Dave Winer on title-less posts

Dave Winer posted today about NetNewsWire needing better support for title-less feed items:

These items have no titles for artistic reasons. The author did not put them there. You, as a software developer, are not entitled to add them (haha that’s a pun).

I agree with Dave on this. Titles are clearly optional in the RSS 2.0 spec. The fix for the “Untitled” text that some feed readers use isn’t for authors to add titles where they aren’t needed, it’s for the UI in feed readers to improve so that they gracefully handle title-less posts.

(And this is not to pick on NetNewsWire. I’ve seen other apps and feed syncing services with the same assumption about titles.)

When I wrote about defining a microblog post, blank or missing titles was one of the fundamental points. If we want to have blogging software that’s as easy to use as a modern social network, titles can’t be required.

I’m hopeful that as feed readers adopt JSON Feed, developers will dust off their older code for feeds and make improvements for title-less RSS items as well. This is why we highlighted microblogging as a use case in the JSON Feed spec.

First week of JSON Feed

I’ve been impressed with how quickly people have adopted JSON Feed. There are a bunch of feeds in the wild now, as well as code and templates for popular languages and web frameworks. The next step is support in feed readers, including brand new feed readers, which is already happening.

Feedbin and NewsBlur both added support for JSON Feed. I like how Feedbin’s Ben Ubois puts it:

One of the criticisms I’ve seen of JSON Feed is that there’s no incentive for feed readers to support JSON Feed. This is not true. One of the largest-by-volume support questions I get is along the lines of “Why does this random feed not work?” And, 95% of the time, it’s because the feed is broken in some subtle way. JSON Feed will help alleviate these problems, because it’s easier to get right.

Micro.blog can also read from JSON feeds. I’ll be switching over all the hosted sites to prefer JSON. I’m doing that slowly to make sure there aren’t any issues with duplicate posts. (There shouldn’t be, but it’s something to watch out for with self-hosted sites if your post IDs change.)

The WordPress plugin is almost in the WordPress directory. I’ll link to it as soon as it’s live, because it will make installing the WordPress plugin much easier.

Interview at The Brooks Review

I talked with Ben Brooks over Slack this week about Micro.blog and JSON Feed. From the chat:

Micro.blog and JSON Feed share a common goal, which is to encourage more blogging on the open web, and new tools that can make blogging easier. I feel like we’ve gotten off course a little since the early days of blogging, with so many people now putting all of their writing into closed, centralized platforms like Twitter or Facebook. I think we can make it easier to own your own content, have your own domain name, and maybe learn from the UI in modern social networks too.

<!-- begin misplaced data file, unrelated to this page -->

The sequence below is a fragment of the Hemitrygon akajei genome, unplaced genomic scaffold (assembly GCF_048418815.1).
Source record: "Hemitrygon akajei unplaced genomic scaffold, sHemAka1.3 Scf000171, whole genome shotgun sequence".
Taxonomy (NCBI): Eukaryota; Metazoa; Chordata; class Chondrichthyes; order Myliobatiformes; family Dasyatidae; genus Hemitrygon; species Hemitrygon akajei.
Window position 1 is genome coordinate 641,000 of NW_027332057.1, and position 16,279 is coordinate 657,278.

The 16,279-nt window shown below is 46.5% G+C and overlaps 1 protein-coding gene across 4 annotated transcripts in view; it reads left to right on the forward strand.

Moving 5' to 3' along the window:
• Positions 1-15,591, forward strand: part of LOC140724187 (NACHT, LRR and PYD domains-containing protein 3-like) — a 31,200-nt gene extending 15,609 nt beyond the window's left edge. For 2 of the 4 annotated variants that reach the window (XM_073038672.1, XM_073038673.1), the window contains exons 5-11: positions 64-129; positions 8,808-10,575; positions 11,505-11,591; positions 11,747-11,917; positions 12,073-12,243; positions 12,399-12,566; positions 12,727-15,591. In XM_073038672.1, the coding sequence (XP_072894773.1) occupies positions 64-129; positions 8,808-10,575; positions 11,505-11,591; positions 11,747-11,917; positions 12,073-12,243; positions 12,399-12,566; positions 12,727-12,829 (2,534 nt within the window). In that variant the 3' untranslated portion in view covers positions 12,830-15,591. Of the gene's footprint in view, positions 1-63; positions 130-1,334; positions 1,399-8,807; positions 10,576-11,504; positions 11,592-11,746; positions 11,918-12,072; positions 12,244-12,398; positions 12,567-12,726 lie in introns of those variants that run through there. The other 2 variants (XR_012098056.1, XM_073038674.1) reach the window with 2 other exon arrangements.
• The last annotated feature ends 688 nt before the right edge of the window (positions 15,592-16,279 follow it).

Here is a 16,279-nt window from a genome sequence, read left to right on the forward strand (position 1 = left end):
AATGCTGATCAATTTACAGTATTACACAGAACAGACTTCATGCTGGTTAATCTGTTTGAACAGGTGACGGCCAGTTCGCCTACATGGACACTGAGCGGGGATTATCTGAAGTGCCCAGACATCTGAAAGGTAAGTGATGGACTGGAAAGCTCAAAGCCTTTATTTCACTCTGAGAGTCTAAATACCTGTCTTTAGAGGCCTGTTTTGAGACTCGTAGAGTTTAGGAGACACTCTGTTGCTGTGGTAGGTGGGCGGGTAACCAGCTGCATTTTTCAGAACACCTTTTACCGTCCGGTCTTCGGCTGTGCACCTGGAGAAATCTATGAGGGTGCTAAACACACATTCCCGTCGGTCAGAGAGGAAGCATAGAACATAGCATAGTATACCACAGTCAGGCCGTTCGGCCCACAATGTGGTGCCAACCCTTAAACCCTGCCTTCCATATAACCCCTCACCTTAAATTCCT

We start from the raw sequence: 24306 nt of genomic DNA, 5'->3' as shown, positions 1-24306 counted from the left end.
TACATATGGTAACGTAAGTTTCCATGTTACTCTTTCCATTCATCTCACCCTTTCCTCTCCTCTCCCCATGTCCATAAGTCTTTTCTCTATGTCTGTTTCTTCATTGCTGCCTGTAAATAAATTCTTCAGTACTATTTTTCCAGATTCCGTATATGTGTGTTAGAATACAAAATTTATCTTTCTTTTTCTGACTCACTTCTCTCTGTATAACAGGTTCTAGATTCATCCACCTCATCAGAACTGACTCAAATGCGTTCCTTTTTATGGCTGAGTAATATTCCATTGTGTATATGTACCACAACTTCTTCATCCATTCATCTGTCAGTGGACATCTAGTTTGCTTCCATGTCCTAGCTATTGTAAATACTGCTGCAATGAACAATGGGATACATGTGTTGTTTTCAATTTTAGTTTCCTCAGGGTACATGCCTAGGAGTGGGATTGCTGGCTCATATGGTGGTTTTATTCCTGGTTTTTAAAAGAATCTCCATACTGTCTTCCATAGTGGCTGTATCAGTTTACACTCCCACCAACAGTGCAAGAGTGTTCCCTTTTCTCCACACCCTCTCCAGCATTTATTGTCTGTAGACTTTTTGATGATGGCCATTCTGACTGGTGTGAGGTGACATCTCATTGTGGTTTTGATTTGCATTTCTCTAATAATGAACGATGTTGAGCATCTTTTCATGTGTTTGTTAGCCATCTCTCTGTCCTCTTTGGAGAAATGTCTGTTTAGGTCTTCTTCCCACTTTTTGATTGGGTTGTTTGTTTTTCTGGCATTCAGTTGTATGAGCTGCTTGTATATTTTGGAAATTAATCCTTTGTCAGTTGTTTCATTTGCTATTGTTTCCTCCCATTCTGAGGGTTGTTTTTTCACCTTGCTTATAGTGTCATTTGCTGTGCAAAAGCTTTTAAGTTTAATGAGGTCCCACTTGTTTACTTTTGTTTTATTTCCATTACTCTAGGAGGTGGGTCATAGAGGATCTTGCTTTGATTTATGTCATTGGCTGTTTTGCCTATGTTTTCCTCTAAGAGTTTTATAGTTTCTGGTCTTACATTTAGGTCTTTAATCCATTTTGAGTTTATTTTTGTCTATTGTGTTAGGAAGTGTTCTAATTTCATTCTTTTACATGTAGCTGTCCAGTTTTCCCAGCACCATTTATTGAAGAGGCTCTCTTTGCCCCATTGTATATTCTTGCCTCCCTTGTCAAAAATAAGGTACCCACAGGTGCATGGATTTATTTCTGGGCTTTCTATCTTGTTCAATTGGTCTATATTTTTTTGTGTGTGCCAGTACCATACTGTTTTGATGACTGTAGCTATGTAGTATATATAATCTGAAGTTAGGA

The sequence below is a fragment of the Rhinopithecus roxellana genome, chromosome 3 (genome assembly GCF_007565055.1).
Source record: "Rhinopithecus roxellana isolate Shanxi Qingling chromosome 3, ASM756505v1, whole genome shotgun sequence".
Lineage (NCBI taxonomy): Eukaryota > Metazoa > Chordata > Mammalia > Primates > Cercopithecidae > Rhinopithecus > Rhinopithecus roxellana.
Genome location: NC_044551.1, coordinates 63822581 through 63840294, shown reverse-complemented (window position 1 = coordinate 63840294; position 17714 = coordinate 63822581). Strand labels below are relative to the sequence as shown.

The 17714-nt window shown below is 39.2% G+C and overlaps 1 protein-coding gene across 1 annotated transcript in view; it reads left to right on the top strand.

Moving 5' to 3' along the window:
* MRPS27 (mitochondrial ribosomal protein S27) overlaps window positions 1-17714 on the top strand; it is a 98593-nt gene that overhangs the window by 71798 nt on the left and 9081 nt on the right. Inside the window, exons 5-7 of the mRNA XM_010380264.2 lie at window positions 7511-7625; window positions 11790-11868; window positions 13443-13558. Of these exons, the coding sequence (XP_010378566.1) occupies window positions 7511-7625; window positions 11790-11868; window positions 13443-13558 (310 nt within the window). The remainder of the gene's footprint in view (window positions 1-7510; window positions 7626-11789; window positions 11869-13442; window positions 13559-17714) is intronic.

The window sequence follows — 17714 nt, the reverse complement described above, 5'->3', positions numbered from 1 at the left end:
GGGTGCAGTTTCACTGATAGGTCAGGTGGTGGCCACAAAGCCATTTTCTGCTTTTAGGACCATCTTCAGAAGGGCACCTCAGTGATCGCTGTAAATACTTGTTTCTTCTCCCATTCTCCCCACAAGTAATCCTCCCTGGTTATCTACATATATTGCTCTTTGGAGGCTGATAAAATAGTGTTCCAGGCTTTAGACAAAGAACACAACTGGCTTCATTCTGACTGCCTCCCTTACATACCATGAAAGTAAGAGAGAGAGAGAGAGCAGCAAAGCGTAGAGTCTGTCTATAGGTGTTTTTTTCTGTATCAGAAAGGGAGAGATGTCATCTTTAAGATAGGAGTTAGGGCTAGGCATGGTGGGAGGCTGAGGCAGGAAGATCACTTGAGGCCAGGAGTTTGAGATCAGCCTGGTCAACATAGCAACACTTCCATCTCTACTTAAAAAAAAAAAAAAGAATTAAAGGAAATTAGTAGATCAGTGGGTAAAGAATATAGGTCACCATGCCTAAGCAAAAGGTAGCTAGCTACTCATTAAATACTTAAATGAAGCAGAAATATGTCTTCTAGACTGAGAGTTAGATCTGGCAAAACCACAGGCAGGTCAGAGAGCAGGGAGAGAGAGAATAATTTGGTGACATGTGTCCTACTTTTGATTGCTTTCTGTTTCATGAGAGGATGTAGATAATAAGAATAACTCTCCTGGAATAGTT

Slack makes for a really interesting interview format. Some of the spontaneity of a podcast, but with live editing and an automatic transcript. Similar to what Talkshow.im was trying to do before they shut down.

Podcasts about JSON Feed

We just posted episode 283 of Core Intuition, with thoughts on last week’s JSON Feed announcement and more. From the show notes:

Daniel and Manton discuss the new JSON Feed format and initial public reaction to it. They talk about Panic’s source code being stolen, and Daniel celebrates/laments his new MacBook Pro.

Brent Simmons was also interviewed on Collin Donnell’s new podcast, The Run Loop. Brent talks about some of his previous apps like NetNewsWire and Glassboard. Then they cover what JSON Feed is and where it could go.

JSON Feed

Really excited to announce JSON Feed today with Brent Simmons. It’s great to see all the feedback and links to new feeds. Special thanks to everyone who contributed to the spec, debating field names and requirements over the last few months.

The premise was simple: the time is right for a JSON-based approach to feeds. We hope that JSON Feed is straightforward enough to be implemented quickly, and capable enough to push the next decade of blogging software forward. We love RSS too and tried to learn from its success.

Micro.blog already supports JSON Feed nearly everywhere. There are feeds for hosted microblogs and your timeline, and the Micro.blog custom JSON API itself is actually just JSON Feed with Micro.blog-specific extensions.

I’m looking forward to seeing what everyone does with this. If you’ve shared any code or templates for JSON Feed, or if you’re working on apps to support it, let us know.